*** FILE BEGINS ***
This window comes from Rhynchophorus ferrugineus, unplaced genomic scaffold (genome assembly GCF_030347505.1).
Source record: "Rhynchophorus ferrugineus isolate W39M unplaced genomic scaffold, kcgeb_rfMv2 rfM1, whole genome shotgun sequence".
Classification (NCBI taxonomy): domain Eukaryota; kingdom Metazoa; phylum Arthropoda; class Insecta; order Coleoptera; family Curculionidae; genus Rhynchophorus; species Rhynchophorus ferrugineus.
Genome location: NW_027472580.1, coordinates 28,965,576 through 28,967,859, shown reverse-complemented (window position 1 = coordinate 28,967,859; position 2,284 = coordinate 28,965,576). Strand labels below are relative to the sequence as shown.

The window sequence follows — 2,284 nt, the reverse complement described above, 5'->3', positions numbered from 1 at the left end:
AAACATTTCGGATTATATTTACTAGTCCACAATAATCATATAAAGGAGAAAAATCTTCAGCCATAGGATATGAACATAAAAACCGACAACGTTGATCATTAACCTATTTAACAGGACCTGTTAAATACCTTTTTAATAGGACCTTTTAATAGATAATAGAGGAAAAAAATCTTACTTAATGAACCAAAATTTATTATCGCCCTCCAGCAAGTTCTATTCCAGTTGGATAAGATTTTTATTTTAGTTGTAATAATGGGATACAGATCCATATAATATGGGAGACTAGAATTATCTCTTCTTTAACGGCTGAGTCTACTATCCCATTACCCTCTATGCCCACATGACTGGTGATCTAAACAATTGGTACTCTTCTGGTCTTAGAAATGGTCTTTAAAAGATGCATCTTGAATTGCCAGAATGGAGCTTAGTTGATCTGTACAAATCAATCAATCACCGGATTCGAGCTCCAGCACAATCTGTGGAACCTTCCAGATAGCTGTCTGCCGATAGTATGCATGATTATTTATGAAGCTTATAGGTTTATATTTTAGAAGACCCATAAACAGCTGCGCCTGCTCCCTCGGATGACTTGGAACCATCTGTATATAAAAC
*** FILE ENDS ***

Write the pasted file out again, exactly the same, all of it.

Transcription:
This window comes from Rhynchophorus ferrugineus, unplaced genomic scaffold (genome assembly GCF_030347505.1).
Source record: "Rhynchophorus ferrugineus isolate W39M unplaced genomic scaffold, kcgeb_rfMv2 rfM1, whole genome shotgun sequence".
Classification (NCBI taxonomy): domain Eukaryota; kingdom Metazoa; phylum Arthropoda; class Insecta; order Coleoptera; family Curculionidae; genus Rhynchophorus; species Rhynchophorus ferrugineus.
Genome location: NW_027472580.1, coordinates 28,965,576 through 28,967,859, shown reverse-complemented (window position 1 = coordinate 28,967,859; position 2,284 = coordinate 28,965,576). Strand labels below are relative to the sequence as shown.

The window sequence follows — 2,284 nt, the reverse complement described above, 5'->3', positions numbered from 1 at the left end:
AAACATTTCGGATTATATTTACTAGTCCACAATAATCATATAAAGGAGAAAAATCTTCAGCCATAGGATATGAACATAAAAACCGACAACGTTGATCATTAACCTATTTAACAGGACCTGTTAAATACCTTTTTAATAGGACCTTTTAATAGATAATAGAGGAAAAAAATCTTACTTAATGAACCAAAATTTATTATCGCCCTCCAGCAAGTTCTATTCCAGTTGGATAAGATTTTTATTTTAGTTGTAATAATGGGATACAGATCCATATAATATGGGAGACTAGAATTATCTCTTCTTTAACGGCTGAGTCTACTATCCCATTACCCTCTATGCCCACATGACTGGTGATCTAAACAATTGGTACTCTTCTGGTCTTAGAAATGGTCTTTAAAAGATGCATCTTGAATTGCCAGAATGGAGCTTAGTTGATCTGTACAAATCAATCAATCACCGGATTCGAGCTCCAGCACAATCTGTGGAACCTTCCAGATAGCTGTCTGCCGATAGTATGCATGATTATTTATGAAGCTTATAGGTTTATATTTTAGAAGACCCATAAACAGCTGCGCCTGCTCCCTCGGATGACTTGGAACCATCTGTATATAAAAC